Legal Update: Motor's waiting game


  • Claimant lawyers and insurers are diametrically opposed on whiplash reforms
  • Cutting the discount rate for PI claims could inflate the bill for insurers
  • Autonomous vehicles may reduce frequency and severity of motor claims
  • The uncertain outcomes of the three consultations leave insurers in limbo

The motor claims market is currently sitting in that state of indecision that business - and pilots - like to call ‘a holding pattern' as it awaits three major government consultations. These, to push the aviation analogy to its fullest, are hovering like unauthorised drones over the airfield, stopping the holding pattern coming to an end.

First, and perhaps most significant, is the soft tissue consultation - whiplash, to its friends. This paper from the Ministry of Justice aims to ‘disincentivise minor soft tissue injury claims' by upping the threshold at which claims can enter the small claims court and reducing the level of payouts. Whiplash claims remain doggedly commonplace despite improvements in vehicle safety and a reduction in reported accidents. Reform is clearly needed, but the claimant lobby and the Law Society are diametrically opposed to insurers.

Access to justice and fair compensation for injuries, they argue, trump insurers' warnings that the system is clearly being used unfairly. Even the most cursory comparison with European claims data reveals whiplash to be an English and Welsh disease that appears infectious only on our side of the Channel and this side of the border with Scotland.

Second, the government's consultation on the discount rate used to calculate lump sum payments for catastrophic injury claims. The rate, currently 2.5%, is applied to a lump sum to estimate the rate of investment return the sum will accumulate over time when compared to increases in the cost of living. The higher the discount rate, the greater the level of comparative return expected, so the lower the initial payment.

Increase in claims costs
No wonder insurers are concerned by rumours suggesting the rate could drop substantially. This could increase the amount an insurer would have to pay in a lump sum award of an infant claimant as much as sixfold. However, the fact that the government picks up the bill for NHS-related claims may temper its enthusiasm for too great a change in the rate.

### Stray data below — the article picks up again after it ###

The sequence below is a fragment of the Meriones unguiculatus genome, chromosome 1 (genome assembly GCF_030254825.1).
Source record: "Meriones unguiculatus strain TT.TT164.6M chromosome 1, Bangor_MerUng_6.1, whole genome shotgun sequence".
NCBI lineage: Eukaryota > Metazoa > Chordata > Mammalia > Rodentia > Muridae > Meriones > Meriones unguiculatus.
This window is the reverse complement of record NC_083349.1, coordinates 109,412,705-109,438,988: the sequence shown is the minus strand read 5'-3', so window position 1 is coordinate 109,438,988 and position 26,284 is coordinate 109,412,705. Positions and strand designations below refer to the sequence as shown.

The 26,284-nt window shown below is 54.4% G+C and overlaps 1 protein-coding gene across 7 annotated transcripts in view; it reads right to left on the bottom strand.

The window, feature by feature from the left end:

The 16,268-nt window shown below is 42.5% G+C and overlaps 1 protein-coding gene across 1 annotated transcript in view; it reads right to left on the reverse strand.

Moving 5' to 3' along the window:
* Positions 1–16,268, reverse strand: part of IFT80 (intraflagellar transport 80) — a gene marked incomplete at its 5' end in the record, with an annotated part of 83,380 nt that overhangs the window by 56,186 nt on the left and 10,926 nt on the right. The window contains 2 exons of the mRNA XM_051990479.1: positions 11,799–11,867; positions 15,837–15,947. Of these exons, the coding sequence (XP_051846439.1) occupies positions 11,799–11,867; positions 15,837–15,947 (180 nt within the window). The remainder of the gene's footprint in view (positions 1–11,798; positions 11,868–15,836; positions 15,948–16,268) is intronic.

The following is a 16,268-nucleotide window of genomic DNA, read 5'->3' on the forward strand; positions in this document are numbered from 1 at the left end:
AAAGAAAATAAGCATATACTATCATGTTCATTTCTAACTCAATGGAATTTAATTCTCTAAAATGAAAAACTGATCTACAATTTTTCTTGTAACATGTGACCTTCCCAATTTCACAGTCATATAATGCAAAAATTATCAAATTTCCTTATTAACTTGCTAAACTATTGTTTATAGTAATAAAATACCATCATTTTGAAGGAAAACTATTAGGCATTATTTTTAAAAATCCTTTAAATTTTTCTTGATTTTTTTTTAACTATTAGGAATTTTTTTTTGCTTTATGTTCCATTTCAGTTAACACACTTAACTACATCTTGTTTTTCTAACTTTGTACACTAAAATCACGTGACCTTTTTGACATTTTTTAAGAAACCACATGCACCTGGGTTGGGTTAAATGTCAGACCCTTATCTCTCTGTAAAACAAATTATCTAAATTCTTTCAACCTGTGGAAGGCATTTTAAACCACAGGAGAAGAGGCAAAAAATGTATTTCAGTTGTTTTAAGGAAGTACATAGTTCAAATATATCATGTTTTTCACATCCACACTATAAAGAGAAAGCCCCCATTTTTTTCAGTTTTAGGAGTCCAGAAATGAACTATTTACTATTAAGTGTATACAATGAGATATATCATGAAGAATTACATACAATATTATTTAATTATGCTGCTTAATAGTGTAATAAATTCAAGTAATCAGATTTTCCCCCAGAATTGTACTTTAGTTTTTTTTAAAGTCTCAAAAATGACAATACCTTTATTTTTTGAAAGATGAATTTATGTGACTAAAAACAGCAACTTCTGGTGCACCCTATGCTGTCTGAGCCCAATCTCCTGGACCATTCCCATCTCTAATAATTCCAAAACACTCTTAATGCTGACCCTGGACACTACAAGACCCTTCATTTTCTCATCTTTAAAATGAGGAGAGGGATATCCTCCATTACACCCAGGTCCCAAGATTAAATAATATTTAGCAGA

Third and last is the consultation on autonomous vehicles and advanced driver assistance systems, which recently concluded. This Department for Transport initiative aims to pave the way for the introduction of these new technologies, securing Britain's place in the first wave of implementation. Whatever the results of this consultation, its implications will not be felt for some years - arguably not until the price of autonomous and semi-autonomous vehicles becomes affordable - but the repercussions could be huge. While our claims data are yet to show the impact of these new technologies, it is hardly a great leap of faith to predict that claims frequency and severity will both reduce in the personal and commercial motor space, although the implications for product liability remain the big question.

So, where does all of this leave management attempting to shape their motor claims teams and indeed their reserving requirements? The answer: in limbo. The sector has been in a state of flux for some years, so the conclusions of these big three consultations should generate many of the answers management so dearly needs.

But don't assume those answers will be readily available. It's odds-on that any decision on soft tissue injuries will be the subject of challenge both in parliament and through judicial review. Similarly, the decision on the discount rate could likely go the same way. For claims management, reserving and legal teams, the holding pattern still has some time to go. One can only hope that when a landing is made, it isn't an emergency one.

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